However, by joining the Scouts, your child could keep quite busy between attending the meetings, going on camping trips and other outings, and working on badges. Many adults fondly remember their time in scouting and say they learned a great deal that helped shape their lives.
Parks and Recreation Activities
Have you looked at your local parks and recreations or community center activities? Depending on the area that you live in, you could find many activities from sports to arts and crafts.
My kids have regularly taken advantage of parks and recreations activities. My son took swim lessons there, and my daughter has participated in several crafting classes as well as a gymnastics class when she was little. What I love about activities through the parks and recreation or community center is that they’re low cost. Depending on the activity, you pay $20 to $40 for a six-week class, and most supplies are included.
A word of warning, though. Since these classes are such a bargain, they typically fill up quickly. To be able to get a seat for your child, you may have to sign up early on the day that registration begins.
One activity canvasing the United States is the American Youth Soccer Organization (AYSO). AYSO is open to both boys and girls from three to 19. There is an initial joining fee, and you’ll be required to sometimes bring snacks for the team. You’ll also need to buy the proper equipment such as shin guards and cleats, but these can be bought second hand at a used sporting goods store.
Once your child joins AYSO, you can expect him to have practice two times per week (perhaps more depending on his age), and to have one game a week. My son joined AYSO and had a wonderful coach, but when we played against other teams, I saw some less than stellar coaches that berated their players. Make sure you have a coach who encourages and supports the children.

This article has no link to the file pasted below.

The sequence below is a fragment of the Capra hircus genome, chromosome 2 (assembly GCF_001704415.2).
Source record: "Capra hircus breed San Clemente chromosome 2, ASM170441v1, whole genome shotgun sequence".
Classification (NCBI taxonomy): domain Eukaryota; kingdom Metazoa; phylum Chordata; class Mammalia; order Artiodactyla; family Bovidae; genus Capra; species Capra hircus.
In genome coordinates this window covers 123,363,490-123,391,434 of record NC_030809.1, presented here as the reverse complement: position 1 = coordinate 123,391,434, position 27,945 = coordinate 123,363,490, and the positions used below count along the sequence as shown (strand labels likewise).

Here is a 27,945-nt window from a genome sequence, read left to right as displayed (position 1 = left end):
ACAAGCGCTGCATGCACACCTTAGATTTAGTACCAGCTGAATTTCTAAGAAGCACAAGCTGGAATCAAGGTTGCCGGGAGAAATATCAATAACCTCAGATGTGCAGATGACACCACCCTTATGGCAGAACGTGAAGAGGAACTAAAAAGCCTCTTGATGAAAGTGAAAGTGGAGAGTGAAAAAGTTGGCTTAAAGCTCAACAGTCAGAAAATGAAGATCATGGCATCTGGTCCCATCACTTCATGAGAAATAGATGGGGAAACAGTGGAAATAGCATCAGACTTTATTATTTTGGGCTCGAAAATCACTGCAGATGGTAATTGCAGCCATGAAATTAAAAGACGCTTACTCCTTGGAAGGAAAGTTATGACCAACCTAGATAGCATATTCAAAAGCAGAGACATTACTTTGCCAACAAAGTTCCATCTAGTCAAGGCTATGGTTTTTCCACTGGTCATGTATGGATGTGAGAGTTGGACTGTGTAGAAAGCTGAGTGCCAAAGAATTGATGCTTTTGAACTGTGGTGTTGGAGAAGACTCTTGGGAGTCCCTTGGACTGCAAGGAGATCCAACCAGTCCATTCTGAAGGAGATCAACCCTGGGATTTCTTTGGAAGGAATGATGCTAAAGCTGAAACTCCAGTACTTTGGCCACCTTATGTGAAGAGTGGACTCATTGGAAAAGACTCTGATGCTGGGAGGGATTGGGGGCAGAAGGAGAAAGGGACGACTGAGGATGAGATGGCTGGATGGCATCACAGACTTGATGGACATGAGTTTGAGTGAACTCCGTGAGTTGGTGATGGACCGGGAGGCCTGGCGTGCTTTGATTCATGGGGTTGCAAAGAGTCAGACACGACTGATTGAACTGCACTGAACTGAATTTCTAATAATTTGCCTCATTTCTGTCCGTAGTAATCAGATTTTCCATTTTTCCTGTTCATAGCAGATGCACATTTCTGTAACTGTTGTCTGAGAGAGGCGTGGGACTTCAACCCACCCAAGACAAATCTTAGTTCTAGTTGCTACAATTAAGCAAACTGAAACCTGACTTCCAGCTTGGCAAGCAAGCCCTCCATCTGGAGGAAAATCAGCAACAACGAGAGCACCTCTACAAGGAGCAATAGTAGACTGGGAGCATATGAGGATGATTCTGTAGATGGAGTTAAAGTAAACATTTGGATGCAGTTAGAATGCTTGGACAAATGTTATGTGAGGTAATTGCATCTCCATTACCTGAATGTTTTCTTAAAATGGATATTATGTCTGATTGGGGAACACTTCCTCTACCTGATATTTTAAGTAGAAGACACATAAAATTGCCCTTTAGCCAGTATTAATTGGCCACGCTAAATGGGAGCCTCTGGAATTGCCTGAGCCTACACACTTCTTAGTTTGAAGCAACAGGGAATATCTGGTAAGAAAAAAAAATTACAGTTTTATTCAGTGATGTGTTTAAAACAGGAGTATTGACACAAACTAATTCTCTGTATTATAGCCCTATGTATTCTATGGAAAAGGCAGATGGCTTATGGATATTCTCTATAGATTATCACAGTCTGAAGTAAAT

If you belong to a church, consider having your children join some of the church activities. My daughter sings in our church choir and attends practice once a week. My son is part of the teen group. The teen group meets once a week for 1.5 hours, and they also participate in service activities and weekend retreats.
Church activities are typically free except for special events like retreats.
If you’re looking to get your child in an activity or two but you’re worried about the cost, rest assured that there are many low-cost after school activities for kids. You’ll be glad your kids are more involved, and your kids will likely enjoy being out with friends doing something fun. Plus, you’ll be laying the groundwork for college admissions, if that’s something your child wants to pursue in the future.
We are a sports loving family! The boys’ nursery was sports themed — and now, their bedroom is pretty much the same. Once we moved them to their bunk beds, we did away with the baby stuff and gave their room a “little-big kid” update. We purchased their first baseball gloves when they were still infants — and my Aunt and Uncle made sure they had even better quality baseball gloves for their 1st birthday. Once my Uncle found out A. was a lefty, he promptly went out and purchased him a left-handed glove.